U.S. Chemistry Students Interpret the U.N. Climate Talks
ACS sponsors students to attend and blog their observations about the United Nations climate talks called the Conference of the Parties (COP) to the United Nations Framework Convention on Climate Change (UNFCCC). They interview scientists, policymakers, and national leaders and discuss how the known science of climate change may be incorporated into international policy.
This is the fourth year that ACS has sponsored students. Their work is supervised by Professors Gregory Foy and Keith Peterman, both chemistry faculty members at York College of Pennsylvania (YCP), York, Penn.
Past Climate Conferences
2013 Climate Talks in Warsaw, Poland
Reinhard was born in Homa-bay in the western part of Kenya around the Lake Victoria region. Upon completion of high school, he was accepted to Kenyatta University to study Environmental Planning and Management and in currently in his second year of undergraduate studies. He is a part time intern at the National Environment Management Authority (NEMA) headquarters in Nairobi where he deals with wetland and gender issues within the Coastal Marine and Fresh Waters department. He is also the deputy organizing secretary of Kenyatta University Environmental Club (KUNEC), an executive member of African Youth Initiative on Climate Change (AYICC), and a member of the World Youth Alliance. He enjoys nature walks, long distance travelling, socializing, reading informational books, watching documentaries and movies, listening to soft music, smiling and watching football.
Natalie is currently a senior Marine Science major at the University of New England in Maine. She has been a member of a fish research lab working with Dr. James Sulikowski since freshman year and has been conducting her own research thesis for two years. Her research exemplifies her interest in climate change, focusing on the effects of increased water temperature on the gestation and survivability of a skate species as a model for other fish. In her free time, Natalie can be found reading, cheering on her favorite sports teams, or spending time with friends.
Margaret Williams is a senior at the University of New England in Maine studying biochemistry with a minor in mathematics. She is passionate about the health of the environment and is exploring ways to combine her training in chemistry and biochemistry with efforts toward sustainability and conservation. Margaret spent the summer in the Czech Republic researching fluorescent proteins with super-resolution optical microscopy with Dr. Josef Lazar and is currently conducting research at her university with Dr. Deena Small, investigating the effects of a common flame retardant on tissue development in mice. She enjoys hiking, hanging out with friends, and playing her cello.
Emily is a sophomore Chemical Engineering student at The University of Alabama. She is currently conducting research with Dr. Robin D. Rogers' research group in the Chemistry Department. She has always been passionate about the environment and her Extended Essay for her International Baccalaureate Diploma in High School focused on bioplastics. Emily's main career goal is finding ways of making green chemistry practices more practical and economically feasible. She loves music and when she's not at school or rolling burritos at work, she is probably playing the flute, guitar, bass, or piano (however bad she may be at them).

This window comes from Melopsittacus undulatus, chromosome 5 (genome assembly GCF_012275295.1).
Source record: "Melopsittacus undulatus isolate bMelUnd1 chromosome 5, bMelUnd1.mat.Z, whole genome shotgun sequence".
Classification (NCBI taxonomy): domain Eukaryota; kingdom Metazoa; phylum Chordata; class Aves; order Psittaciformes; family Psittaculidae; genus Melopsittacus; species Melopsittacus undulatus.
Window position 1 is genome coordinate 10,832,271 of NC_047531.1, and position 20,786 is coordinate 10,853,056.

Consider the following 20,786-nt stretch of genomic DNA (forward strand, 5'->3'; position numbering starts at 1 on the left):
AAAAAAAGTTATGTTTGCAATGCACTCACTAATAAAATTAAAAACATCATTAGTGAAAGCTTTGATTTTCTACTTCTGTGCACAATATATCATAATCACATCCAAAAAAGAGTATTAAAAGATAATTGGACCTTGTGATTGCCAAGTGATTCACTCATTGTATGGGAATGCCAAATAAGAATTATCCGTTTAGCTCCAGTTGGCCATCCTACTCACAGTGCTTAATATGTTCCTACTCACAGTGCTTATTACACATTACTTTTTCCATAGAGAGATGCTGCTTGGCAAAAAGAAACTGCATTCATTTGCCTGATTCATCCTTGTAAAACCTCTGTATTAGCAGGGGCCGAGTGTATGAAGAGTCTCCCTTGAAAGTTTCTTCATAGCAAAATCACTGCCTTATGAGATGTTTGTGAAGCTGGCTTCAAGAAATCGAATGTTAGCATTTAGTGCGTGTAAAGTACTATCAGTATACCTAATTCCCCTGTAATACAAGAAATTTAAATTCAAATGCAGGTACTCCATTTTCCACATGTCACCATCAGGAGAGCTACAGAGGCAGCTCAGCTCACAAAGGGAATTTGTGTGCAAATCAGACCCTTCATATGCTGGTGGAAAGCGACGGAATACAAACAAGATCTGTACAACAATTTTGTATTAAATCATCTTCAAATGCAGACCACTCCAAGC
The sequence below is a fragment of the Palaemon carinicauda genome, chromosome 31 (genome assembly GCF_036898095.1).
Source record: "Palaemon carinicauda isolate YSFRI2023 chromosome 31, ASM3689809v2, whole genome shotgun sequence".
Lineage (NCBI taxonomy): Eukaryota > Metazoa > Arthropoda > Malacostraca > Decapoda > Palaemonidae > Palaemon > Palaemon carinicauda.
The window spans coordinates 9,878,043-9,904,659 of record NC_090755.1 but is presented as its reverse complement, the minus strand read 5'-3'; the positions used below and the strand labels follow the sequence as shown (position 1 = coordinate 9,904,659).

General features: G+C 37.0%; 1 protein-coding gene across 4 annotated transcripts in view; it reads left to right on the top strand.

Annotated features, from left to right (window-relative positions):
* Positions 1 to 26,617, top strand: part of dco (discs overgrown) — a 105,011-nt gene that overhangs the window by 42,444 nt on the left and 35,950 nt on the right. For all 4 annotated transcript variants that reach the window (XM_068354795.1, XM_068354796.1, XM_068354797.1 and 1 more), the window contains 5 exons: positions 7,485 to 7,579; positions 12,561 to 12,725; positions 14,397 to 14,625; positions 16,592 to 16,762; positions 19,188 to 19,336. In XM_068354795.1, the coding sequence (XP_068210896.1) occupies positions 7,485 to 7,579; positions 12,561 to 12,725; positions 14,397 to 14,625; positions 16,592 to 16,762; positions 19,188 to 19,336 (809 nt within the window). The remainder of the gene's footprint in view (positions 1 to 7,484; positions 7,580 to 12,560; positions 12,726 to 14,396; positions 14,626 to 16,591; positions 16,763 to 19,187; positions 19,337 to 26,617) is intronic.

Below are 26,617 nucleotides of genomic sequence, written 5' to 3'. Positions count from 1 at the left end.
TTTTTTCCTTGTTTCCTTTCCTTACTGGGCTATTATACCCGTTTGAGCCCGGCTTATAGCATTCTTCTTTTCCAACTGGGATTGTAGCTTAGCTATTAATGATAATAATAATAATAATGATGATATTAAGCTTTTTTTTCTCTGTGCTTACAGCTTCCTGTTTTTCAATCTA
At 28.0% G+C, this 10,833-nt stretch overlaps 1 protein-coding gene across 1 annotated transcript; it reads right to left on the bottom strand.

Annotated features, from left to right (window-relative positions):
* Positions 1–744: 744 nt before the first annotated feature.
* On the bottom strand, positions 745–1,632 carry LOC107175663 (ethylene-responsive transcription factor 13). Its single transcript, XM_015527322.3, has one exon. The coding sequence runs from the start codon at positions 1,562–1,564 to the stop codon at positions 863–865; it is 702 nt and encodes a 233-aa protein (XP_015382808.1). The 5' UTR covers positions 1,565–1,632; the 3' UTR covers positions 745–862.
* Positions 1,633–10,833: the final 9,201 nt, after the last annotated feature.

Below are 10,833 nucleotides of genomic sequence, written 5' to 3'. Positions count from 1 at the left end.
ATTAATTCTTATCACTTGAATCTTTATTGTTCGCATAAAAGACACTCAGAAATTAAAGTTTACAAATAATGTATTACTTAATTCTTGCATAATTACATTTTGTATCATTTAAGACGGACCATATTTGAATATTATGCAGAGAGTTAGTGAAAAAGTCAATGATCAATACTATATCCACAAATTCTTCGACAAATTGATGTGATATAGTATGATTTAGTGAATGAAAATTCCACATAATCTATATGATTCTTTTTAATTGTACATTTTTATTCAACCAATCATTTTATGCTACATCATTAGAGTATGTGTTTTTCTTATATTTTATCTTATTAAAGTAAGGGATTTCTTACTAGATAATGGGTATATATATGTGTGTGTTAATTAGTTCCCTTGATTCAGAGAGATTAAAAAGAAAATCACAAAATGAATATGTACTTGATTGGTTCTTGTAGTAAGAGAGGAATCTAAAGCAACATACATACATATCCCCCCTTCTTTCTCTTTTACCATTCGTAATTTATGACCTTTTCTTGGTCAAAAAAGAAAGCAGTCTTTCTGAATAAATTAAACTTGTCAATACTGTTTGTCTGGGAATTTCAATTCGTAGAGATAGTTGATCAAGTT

Rachel is a junior Biochemistry/Women's Studies double major at Hamilton College in New York. Her current research is with Professor Tim Elgren studying the migration of Bisphenol A (BPA), a plasticizer and estrogen mimicker, from epoxy-lined cans and bottle caps into beverages. Her passion is in understanding how issues related to health and the environment intersect with public policy, as well as issues of gender, race, class, and culture. Rachel is a sports and science contributor for Hamilton's on-campus newspaper, The Spectator, and works as a Levitt Scholar, traveling to local highs schools to give presentations focused on motivation and community involvement. In her spare time Rachel enjoys her on-campus jobs as a tour guide and teaching assistant, as well as playing basketball and spending time with friends.
David is currently a senior Forensic Chemistry major at York College of Pennsylvania with a minor in Criminal Justice. He has been a member of York College's Chemistry Society since freshman year and was the Green Chemistry co-chair his junior year. David has performed research in recovery of gunshot residue and presented at the American Chemical Society's 245th spring meeting in New Orleans, Louisiana and is currently performing research pertaining to climate change and maintenance of the Chesapeake Bay. In his spare time, David enjoys reading, sports, and traveling.
Nikki is a senior Chemistry major at York College of PA with a minor in Sustainability and Environmental Studies. She was an ACS student delegate to the UNFCCC COP18 in Qatar and will be serving as a student mentor to the ACS students attending COP19 in Warsaw. She was chosen for an NSF REU at the University of California Irvine, working on atmospheric chemistry modeling analysis with an accomplished IPCC scientist. She is currently designing a research project which investigates the relationship between heavy metals in produce and their growing location's proximity to a coal-fired power plant. She plans to attend graduate school for geochemistry and/or atmospheric chemistry upon graduation. Her interests include riding horses, kayaking, and traveling.